Is development necessary at all?

But why develop the region at all? Perhaps non-development and conservation is the only possible way we can do sustainability. In the circumstances of the logistical impossibility of industry safety in one of our last wilderness spaces, combined with the lawlessness of a typical frontier, the remit for the UK Select Committee looks a bit lame. Its intention is to “examine what more needs to be done – through dialogue, treaties, regulations and incentives – to ensure that any development of the region is sustainable and takes full account of its impacts on climate change and the environment” (HOC, Environmental Audit Committee, 2012). In other words, it has accepted already that these fishing, minerals and shipping possibilities will go ahead. But arguably what we really need is a Treaty of ‘non-development’ like the one that applies to the other pole in the Antarctic, where in a rare moment of positive insight and collective action on behalf of the global commons, the whole area south of 60 degrees South latitude was dedicated to scientific purposes way back in 1961. Imagine an age where science could still trump commerce!

in the interest of all mankind that Antarctica shall continue forever to be used exclusively for peaceful purposes and shall not become the scene or object of international discord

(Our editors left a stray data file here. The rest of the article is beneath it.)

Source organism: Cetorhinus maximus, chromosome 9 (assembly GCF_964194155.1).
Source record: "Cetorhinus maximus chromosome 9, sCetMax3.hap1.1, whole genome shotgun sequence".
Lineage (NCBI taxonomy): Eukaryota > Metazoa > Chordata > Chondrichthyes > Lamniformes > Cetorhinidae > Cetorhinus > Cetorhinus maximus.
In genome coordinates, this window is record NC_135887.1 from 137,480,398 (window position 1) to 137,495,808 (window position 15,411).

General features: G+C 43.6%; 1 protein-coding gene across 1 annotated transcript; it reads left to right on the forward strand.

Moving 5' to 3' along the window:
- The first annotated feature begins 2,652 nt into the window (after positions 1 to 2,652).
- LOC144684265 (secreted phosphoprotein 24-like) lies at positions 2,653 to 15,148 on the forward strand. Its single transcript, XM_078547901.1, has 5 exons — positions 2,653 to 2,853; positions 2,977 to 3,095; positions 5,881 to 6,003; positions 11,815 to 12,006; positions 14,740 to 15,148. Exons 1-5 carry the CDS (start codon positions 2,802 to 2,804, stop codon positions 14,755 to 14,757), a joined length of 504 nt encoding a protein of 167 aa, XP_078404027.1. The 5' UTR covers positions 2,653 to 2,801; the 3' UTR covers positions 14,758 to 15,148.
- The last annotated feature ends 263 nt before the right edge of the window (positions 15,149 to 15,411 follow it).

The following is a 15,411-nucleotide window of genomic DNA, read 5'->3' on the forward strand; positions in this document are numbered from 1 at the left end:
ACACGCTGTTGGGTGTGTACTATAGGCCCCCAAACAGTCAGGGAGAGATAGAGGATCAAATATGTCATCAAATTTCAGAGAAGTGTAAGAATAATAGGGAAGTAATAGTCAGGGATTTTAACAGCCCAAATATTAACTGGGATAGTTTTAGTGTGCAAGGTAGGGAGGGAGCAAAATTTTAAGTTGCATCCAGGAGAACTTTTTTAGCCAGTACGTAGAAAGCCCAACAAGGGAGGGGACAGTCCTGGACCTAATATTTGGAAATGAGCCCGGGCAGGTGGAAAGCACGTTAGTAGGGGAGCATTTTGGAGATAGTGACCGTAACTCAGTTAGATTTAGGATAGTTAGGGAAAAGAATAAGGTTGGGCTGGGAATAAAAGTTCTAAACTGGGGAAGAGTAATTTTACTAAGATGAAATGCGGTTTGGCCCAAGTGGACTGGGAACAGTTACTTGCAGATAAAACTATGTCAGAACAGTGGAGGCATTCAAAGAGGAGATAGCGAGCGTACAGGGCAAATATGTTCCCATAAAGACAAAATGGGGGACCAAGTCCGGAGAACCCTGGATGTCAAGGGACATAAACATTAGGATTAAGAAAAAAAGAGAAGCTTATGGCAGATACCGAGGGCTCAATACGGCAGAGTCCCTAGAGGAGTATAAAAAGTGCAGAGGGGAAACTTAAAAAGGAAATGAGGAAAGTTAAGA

The Antarctic Treaty, drafted in 1959 after a successful year of scientific cooperation, and brought into force in 1961, provides for no minerals exploitation (and thus no risk of despoilation), no military presence, and no more land claims – there is even a bit in the middle which remains unclaimed by any country to this day! Activities in the Antarctic are now governed by the Antarctic Treaty System (ATS) rules, which are made up of the original Treaty and three international agreements made under it: Convention for conservation of Antarctic Seals (1972); Convention on the conservation of Antarctic Marine Living Resources (1980); and the Protocol on Environmental Protection to the Antarctic Treaty (1991). It means the Antarctic is permanently committed to solely peaceful purposes and research, to ensure “in the interest of all mankind that Antarctica shall continue forever to be used exclusively for peaceful purposes and shall not become the scene or object of international discord” (Antarctic Treaty, 1959). Thus it lays the precedent for the ‘common heritage of mankind principle’, which was first specified tightly in the 1967 Outer Space Treaty, which declared outer space to be the common heritage of mankind (sic). In similar terms the Moon Treaty followed. So unless some other species shows up in outer space or on the moon, these now have better conservation than the Arctic. Interestingly, in 1970, the Common Heritage Principle was applied to the deep sea bed, and in 1982, to “the seabed and ocean floor and subsoil thereof, beyond the limits of national jurisdiction” under Article 136 of the United Nations Law of the Sea Treaty (UNCLOS). In other words, if the sector principle is not applied in the Arctic after all, beyond 200 nautical miles of shoreline we have a precedent for protected status – international waters or ‘high seas’ at the very top. But it is a very small part of the Arctic Ocean, and may yet become smaller if the contested continental shelf claims being made to the Law of the Sea Treaty – to extend from 200 nautical miles upward on behalf of some Arctic States – are agreed.